In conclusion, while the democratization of UX research presents opportunities for greater inclusivity and collaboration, it also raises important considerations regarding research quality, standardization, and organizational maturity. As we navigate the evolving landscape of UX research, it is imperative that we engage in open dialogue, share insights, and collaborate to address the challenges and opportunities ahead. By addressing the inherent challenges and implementing effective change management strategies, organizations can unlock the full potential of democratized research and drive meaningful outcomes for their digital product teams. By embracing a collective vision for the future of UX research, we can drive meaningful outcomes and shape a more inclusive and impactful research community.
My net takeaway, acknowledging that there has been a very real and negative impact to research practitioners in recent times, is that the outlook for the future of UX research is strong for the following reasons:

  • More digital product and service teams recognize the need for sound research
  • Digital orgs are looking for ways to scale their research operations
  • Scaling research operations will take professional leadership to mature and service

Will all of this take time, and will you encounter more challenges along the way? Absolutely! Change is undoubtedly hard, and we’re talking about a major cultural change. But shaking fists at the inevitable has never helped move anything forward. Shaping the future of UX research will take all of us looking at the path and charting the roadmap. More importantly than anything else, demonstrating success models shows the world what the future should look like. Nothing is more effective than being the change you want to see.

Resources Shared in Chat:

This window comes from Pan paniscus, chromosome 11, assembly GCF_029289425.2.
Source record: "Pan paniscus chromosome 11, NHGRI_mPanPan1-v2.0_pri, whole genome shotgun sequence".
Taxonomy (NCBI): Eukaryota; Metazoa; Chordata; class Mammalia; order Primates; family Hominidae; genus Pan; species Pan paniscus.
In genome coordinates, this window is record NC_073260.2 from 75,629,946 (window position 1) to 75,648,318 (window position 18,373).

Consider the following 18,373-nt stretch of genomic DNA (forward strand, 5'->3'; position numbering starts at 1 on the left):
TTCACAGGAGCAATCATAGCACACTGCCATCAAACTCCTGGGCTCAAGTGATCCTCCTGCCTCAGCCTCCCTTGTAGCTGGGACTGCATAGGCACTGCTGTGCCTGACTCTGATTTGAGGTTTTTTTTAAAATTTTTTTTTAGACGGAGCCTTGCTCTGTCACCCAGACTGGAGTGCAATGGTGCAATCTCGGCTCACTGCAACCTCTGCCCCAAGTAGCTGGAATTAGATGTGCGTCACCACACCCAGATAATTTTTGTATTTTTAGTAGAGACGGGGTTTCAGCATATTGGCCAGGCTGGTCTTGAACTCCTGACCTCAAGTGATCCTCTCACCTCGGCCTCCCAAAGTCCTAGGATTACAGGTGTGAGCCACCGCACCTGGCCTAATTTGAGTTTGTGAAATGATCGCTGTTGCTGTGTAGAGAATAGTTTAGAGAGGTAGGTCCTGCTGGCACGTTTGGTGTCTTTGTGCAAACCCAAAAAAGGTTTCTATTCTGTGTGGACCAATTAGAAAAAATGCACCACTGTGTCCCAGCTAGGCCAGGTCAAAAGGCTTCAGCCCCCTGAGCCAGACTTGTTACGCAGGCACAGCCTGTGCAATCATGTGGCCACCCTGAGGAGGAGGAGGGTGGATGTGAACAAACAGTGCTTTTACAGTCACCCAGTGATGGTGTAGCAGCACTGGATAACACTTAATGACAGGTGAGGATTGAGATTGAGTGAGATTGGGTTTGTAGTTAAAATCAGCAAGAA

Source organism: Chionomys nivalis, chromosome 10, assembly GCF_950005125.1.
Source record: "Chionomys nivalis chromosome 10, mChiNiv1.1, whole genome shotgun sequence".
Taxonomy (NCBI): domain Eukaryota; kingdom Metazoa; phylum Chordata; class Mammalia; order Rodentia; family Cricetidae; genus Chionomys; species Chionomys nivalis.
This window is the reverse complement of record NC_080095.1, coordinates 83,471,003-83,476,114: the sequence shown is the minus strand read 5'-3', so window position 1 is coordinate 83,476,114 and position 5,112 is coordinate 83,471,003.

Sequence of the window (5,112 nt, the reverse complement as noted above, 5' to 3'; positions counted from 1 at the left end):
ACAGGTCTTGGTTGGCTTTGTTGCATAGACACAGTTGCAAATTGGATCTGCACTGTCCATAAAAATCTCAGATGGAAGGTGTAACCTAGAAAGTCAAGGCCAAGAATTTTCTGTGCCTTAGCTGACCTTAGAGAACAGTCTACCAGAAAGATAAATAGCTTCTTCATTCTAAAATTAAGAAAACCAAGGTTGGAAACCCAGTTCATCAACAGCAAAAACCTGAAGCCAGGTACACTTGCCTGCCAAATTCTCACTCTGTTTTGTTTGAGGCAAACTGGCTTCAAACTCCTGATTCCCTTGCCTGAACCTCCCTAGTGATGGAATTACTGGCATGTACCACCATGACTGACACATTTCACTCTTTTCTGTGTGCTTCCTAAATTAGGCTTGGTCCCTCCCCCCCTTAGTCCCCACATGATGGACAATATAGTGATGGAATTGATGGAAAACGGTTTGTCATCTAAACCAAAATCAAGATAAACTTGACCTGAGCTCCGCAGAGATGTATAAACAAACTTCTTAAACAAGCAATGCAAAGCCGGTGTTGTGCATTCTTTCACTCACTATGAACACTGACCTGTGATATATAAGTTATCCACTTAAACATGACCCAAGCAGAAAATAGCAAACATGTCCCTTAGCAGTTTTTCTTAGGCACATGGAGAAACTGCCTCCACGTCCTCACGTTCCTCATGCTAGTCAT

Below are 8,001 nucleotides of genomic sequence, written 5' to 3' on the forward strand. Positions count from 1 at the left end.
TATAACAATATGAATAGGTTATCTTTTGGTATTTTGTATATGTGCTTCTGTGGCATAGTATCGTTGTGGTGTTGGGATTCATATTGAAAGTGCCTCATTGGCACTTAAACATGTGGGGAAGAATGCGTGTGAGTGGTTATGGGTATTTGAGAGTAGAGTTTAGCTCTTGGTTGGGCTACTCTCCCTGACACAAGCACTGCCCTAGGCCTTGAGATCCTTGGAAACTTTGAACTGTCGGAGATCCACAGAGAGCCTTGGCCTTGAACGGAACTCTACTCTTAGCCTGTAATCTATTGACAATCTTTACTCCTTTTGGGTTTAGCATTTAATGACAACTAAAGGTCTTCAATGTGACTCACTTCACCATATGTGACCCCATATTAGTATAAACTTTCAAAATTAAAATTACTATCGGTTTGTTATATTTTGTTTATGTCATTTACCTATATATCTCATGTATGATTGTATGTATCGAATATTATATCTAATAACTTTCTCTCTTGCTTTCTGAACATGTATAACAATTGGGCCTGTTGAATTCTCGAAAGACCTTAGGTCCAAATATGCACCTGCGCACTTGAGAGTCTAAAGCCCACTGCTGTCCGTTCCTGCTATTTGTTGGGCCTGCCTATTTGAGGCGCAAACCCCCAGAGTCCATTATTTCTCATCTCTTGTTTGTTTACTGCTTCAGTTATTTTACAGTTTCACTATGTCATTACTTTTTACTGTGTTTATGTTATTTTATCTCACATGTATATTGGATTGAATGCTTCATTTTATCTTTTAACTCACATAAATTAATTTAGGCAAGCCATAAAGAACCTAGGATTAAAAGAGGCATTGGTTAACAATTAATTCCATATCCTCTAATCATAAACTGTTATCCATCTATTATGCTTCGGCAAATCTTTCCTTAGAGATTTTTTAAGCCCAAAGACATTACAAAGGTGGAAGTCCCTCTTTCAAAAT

The following links were shared by participants in the chat. These links provide more nuance and depth to the topics discussed both by the panel participants and the discussion threads in chat. All are worth looking at for a deeper dive into democratized research, design leadership, change management, and methodologies and models.

UX Research and Design Leadership:
Judd Antin’s article on UX research: The UX Research Reckoning is Here
Robert Fabricant’s article on design leadership: The big design freak-out: A generation of design leaders grapple with their future
Noam Segal’s video on specialization: When people become ‘generalists’ no one is really, really good at anything
Peter Merholz’s blog post on design leadership and change management: Design Leadership is Change Management

Democratization of Research:
Carl Pearson’s article on democratizing research: Bad Research Doesn’t Stink
Robin Beers’ article on democratizing research: The right way to democratize UX research
Julie Norvaisas’ article on democratizing research: Smarter Democratization
Michele Ronsen’s perspective on democratization: Is Research Democratization Good? Who Benefits and What Should Be Considered
Kyle Soucy’s article on challenges with research democratization: The problem with research democratization that people aren’t talking about

Research Methodologies and Models:
Steve Portigal’s recommendation of Chris Avore’s design research maturity model: The organization’s design research maturity model
Michele Ronsen’s post on UXR teams articulating and demonstrating strategic value: 28 ideas for UXR teams to articulate and demonstrate its strategic value
Shane Olbourne’s recommendation of Productboard’s blog post on Product Excellence Maturity Model: Product Excellence Maturity Model

Additional Resources:
Angela Craven’s recommendation of a book: Changemakers
Thomas Wilson’s article on sustainable value: The Human Cost of Bad Design